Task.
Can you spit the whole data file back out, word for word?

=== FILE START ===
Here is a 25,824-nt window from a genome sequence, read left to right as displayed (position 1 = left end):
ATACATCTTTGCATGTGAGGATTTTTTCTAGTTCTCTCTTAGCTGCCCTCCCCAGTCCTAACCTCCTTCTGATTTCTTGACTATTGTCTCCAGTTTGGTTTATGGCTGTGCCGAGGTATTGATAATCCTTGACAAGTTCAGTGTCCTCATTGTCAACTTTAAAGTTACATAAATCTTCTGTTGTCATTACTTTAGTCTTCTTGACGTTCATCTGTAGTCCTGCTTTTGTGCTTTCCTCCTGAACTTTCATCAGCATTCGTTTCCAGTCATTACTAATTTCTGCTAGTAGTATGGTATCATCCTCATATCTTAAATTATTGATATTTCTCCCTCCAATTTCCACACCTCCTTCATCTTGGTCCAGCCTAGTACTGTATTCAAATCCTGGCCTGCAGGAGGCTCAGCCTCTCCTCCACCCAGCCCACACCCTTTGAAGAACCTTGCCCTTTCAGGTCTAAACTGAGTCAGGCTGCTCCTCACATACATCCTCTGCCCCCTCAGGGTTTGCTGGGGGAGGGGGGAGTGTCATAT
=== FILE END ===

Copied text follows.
Here is a 25,824-nt window from a genome sequence, read left to right as displayed (position 1 = left end):
ATACATCTTTGCATGTGAGGATTTTTTCTAGTTCTCTCTTAGCTGCCCTCCCCAGTCCTAACCTCCTTCTGATTTCTTGACTATTGTCTCCAGTTTGGTTTATGGCTGTGCCGAGGTATTGATAATCCTTGACAAGTTCAGTGTCCTCATTGTCAACTTTAAAGTTACATAAATCTTCTGTTGTCATTACTTTAGTCTTCTTGACGTTCATCTGTAGTCCTGCTTTTGTGCTTTCCTCCTGAACTTTCATCAGCATTCGTTTCCAGTCATTACTAATTTCTGCTAGTAGTATGGTATCATCCTCATATCTTAAATTATTGATATTTCTCCCTCCAATTTCCACACCTCCTTCATCTTGGTCCAGCCTAGTACTGTATTCAAATCCTGGCCTGCAGGAGGCTCAGCCTCTCCTCCACCCAGCCCACACCCTTTGAAGAACCTTGCCCTTTCAGGTCTAAACTGAGTCAGGCTGCTCCTCACATACATCCTCTGCCCCCTCAGGGTTTGCTGGGGGAGGGGGGAGTGTCATAT